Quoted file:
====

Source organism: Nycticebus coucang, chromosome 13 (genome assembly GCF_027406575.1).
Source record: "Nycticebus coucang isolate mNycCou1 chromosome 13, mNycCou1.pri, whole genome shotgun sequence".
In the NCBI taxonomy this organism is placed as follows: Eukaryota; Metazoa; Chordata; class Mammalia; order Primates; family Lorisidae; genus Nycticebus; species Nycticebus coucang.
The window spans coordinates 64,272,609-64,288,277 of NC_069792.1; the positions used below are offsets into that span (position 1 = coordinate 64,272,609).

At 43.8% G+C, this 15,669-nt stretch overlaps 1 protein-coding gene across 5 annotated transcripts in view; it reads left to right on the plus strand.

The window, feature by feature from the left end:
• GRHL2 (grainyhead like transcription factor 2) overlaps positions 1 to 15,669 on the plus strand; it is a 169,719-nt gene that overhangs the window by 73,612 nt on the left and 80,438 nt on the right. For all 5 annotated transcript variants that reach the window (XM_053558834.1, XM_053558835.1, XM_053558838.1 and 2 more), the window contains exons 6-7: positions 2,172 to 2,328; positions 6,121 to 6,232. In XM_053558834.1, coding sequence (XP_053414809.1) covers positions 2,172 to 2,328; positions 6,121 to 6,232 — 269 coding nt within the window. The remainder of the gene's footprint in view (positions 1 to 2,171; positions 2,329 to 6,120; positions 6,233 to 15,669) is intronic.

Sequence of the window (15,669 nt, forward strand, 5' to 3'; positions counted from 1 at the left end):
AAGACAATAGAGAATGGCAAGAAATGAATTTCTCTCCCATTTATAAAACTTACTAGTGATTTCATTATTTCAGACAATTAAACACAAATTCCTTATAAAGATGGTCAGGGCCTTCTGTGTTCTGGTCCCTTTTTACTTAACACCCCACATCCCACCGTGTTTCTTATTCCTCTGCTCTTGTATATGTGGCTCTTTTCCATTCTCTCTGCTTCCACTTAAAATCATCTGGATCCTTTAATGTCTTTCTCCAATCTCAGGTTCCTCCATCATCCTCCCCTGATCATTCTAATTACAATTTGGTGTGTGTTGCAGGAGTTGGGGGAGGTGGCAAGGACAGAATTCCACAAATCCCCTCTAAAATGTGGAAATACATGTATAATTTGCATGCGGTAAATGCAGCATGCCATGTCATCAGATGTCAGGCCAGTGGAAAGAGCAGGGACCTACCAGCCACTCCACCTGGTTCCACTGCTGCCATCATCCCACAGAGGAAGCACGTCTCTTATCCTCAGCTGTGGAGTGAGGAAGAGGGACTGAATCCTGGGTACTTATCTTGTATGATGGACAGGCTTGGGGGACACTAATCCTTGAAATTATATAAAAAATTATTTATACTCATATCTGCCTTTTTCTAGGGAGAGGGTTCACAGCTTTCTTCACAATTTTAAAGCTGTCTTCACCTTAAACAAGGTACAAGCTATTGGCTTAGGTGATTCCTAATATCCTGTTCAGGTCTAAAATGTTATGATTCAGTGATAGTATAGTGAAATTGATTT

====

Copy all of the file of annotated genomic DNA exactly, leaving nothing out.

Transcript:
Source organism: Nycticebus coucang, chromosome 13 (genome assembly GCF_027406575.1).
Source record: "Nycticebus coucang isolate mNycCou1 chromosome 13, mNycCou1.pri, whole genome shotgun sequence".
In the NCBI taxonomy this organism is placed as follows: Eukaryota; Metazoa; Chordata; class Mammalia; order Primates; family Lorisidae; genus Nycticebus; species Nycticebus coucang.
The window spans coordinates 64,272,609-64,288,277 of NC_069792.1; the positions used below are offsets into that span (position 1 = coordinate 64,272,609).

At 43.8% G+C, this 15,669-nt stretch overlaps 1 protein-coding gene across 5 annotated transcripts in view; it reads left to right on the plus strand.

The window, feature by feature from the left end:
• GRHL2 (grainyhead like transcription factor 2) overlaps positions 1 to 15,669 on the plus strand; it is a 169,719-nt gene that overhangs the window by 73,612 nt on the left and 80,438 nt on the right. For all 5 annotated transcript variants that reach the window (XM_053558834.1, XM_053558835.1, XM_053558838.1 and 2 more), the window contains exons 6-7: positions 2,172 to 2,328; positions 6,121 to 6,232. In XM_053558834.1, coding sequence (XP_053414809.1) covers positions 2,172 to 2,328; positions 6,121 to 6,232 — 269 coding nt within the window. The remainder of the gene's footprint in view (positions 1 to 2,171; positions 2,329 to 6,120; positions 6,233 to 15,669) is intronic.

Sequence of the window (15,669 nt, forward strand, 5' to 3'; positions counted from 1 at the left end):
AAGACAATAGAGAATGGCAAGAAATGAATTTCTCTCCCATTTATAAAACTTACTAGTGATTTCATTATTTCAGACAATTAAACACAAATTCCTTATAAAGATGGTCAGGGCCTTCTGTGTTCTGGTCCCTTTTTACTTAACACCCCACATCCCACCGTGTTTCTTATTCCTCTGCTCTTGTATATGTGGCTCTTTTCCATTCTCTCTGCTTCCACTTAAAATCATCTGGATCCTTTAATGTCTTTCTCCAATCTCAGGTTCCTCCATCATCCTCCCCTGATCATTCTAATTACAATTTGGTGTGTGTTGCAGGAGTTGGGGGAGGTGGCAAGGACAGAATTCCACAAATCCCCTCTAAAATGTGGAAATACATGTATAATTTGCATGCGGTAAATGCAGCATGCCATGTCATCAGATGTCAGGCCAGTGGAAAGAGCAGGGACCTACCAGCCACTCCACCTGGTTCCACTGCTGCCATCATCCCACAGAGGAAGCACGTCTCTTATCCTCAGCTGTGGAGTGAGGAAGAGGGACTGAATCCTGGGTACTTATCTTGTATGATGGACAGGCTTGGGGGACACTAATCCTTGAAATTATATAAAAAATTATTTATACTCATATCTGCCTTTTTCTAGGGAGAGGGTTCACAGCTTTCTTCACAATTTTAAAGCTGTCTTCACCTTAAACAAGGTACAAGCTATTGGCTTAGGTGATTCCTAATATCCTGTTCAGGTCTAAAATGTTATGATTCAGTGATAGTATAGTGAAATTGATTT